Montessori Homeschooling And Record keeping in Homeschooling

Montessori Homeschooling

Developed from the work of Dr. Maria Montessori, this style of
teaching aims at duplicating natural laws that a child faces in
life. Thus the aim of the teacher is to control the environment
and not the child. It was observed that children who are left free
to interact with their environment developed an innate
self-discipline, love for order and natural curiosity.

The Montessori method of teaching is especially suitable to the
preschooler who wants to do everything by himself. Finding ways in
which your child can participate in the cleaning, washing,
cooking, gardening and other 'adult' activities sets the perfect
backdrop for the learning experience. By providing such
opportunities for independence, the child's self-esteem also gets
a huge boost.

Artistic, cultural and scientific activities abound in the
Montessori 3-6 class. There is no TV, junk food, or computer.
Material is selected carefully. The child is never forced to work.
Instead he is encouraged to do things that interest him, and the
teacher picks up the teaching from cues given by the child.  The
Montessori method focuses on the child's inborn ability to learn
from his surroundings. Thus the teacher aims to encourage the
natural curiosity of the child. He is never forced to learn or
explore. When the child understands why he needs to learn
something, he will love the learning process.

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Record keeping in Homeschooling

A topic that frequently comes up in meetings and forums that deal
with homeschooling is record keeping. The importance of record 
keeping cannot be ignored. It is not only legally required in 
various States, but also provides important milestones in your 
child's learning experience. An interest-initiated homeschooling 
approach means that the topic of studies is far ranging and 
multifarious. Thus, it can be something of a challenge to write 
quarterly reports for the school district, when it is difficult 
to classify learning into neatly pigeonholed areas. 

Record keeping is important not only for the sake of regulations. 
It is also an exciting way to record and document the learning 
process of the child. When most of the learning is done through 
play and there is no clear cut index of topics that have to be 
covered, it is necessary for the parent to keep some sort of a log 
which records the child's progress. 

The records you keep can be as simple as a daily journal, or as 
elaborate as a software program. If you participate in a support 
group, you probably have set forms and requirements. But even so,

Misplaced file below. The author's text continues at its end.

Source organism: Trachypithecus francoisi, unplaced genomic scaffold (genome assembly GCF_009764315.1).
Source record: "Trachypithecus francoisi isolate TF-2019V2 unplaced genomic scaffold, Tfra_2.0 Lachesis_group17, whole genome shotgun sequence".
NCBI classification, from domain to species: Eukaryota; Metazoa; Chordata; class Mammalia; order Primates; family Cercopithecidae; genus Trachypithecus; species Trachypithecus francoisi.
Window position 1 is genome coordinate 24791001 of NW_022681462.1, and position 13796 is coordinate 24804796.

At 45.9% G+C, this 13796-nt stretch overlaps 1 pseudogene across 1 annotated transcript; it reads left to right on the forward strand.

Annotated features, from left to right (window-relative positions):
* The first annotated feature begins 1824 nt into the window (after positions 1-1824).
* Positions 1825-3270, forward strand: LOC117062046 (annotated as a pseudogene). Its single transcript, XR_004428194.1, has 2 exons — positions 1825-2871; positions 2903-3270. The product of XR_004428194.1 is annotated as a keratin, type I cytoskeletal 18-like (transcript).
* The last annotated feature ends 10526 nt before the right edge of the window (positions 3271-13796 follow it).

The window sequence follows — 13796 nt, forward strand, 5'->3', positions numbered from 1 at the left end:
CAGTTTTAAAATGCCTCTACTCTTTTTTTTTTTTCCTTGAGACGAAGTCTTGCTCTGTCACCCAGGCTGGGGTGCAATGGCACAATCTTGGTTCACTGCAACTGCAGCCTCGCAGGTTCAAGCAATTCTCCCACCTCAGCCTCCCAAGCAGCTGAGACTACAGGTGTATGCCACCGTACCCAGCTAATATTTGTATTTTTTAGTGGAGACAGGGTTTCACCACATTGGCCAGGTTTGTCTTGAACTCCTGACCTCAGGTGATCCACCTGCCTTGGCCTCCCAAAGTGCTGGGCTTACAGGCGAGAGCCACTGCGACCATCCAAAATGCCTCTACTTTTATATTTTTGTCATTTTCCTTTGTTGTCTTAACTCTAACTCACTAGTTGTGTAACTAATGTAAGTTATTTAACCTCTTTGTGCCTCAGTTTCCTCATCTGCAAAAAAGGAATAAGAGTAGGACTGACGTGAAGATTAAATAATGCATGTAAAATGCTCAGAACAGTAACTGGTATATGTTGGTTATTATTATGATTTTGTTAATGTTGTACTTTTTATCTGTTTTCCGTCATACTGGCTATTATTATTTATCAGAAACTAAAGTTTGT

keeping track of daily work makes reporting easy and efficient.


There are various record keeping methods used by various 
homeschools. Some of the more popular ones are:

Journal:
This can be maintained by the teacher or the student. This 
basically aims to keep a log of what was learned and what was 
done. Recording memorable events that happened in the course of 
the year is a great way to reminisce later on.  


Daily planner:
Lay out the plans and the assignments for the week in a teacher's 
planning notebook. Check each item as it is covered. Maintain a 
separate area where any additional things can be recorded. This 
includes educational trips, visits and videos etc. Any extra 
topics that were covered are also recorded in this area. Make a 
summary every quarter. 

Portfolios:
This consists of a collection of varied materials that show what 
the child has achieved and done during the course of study. 
Portfolio assessment is a very effective way to chart the child's 
progress. It gives structure to the otherwise loose and flexible 
form of schooling called homeschooling. A drawing portfolio will 
consist of some paintings or sketches that are considered the best 
in that quarter. A language portfolio may consist of essays, 
stories, reading-logs, spelling samples or letters. Progress in 
mathematics, fine arts, history, science and social studies can 
all be recorded this way. The biggest advantage is that portfolio 
assessment places control in the hands of the children. Having a 
tangible record of what they have established eggs them on to 
greater heights. 

Other than the above-mentioned systems, there are also purchased 
record-keeping systems that lay out a good checklist. Some of 
these allow one to personalize the organizer. Irrespective of the 
methods used, record keeping in one form or the other is 
essential. Your child's future may well depend on the 
well-maintained record that you have meticulously kept over the 
years.

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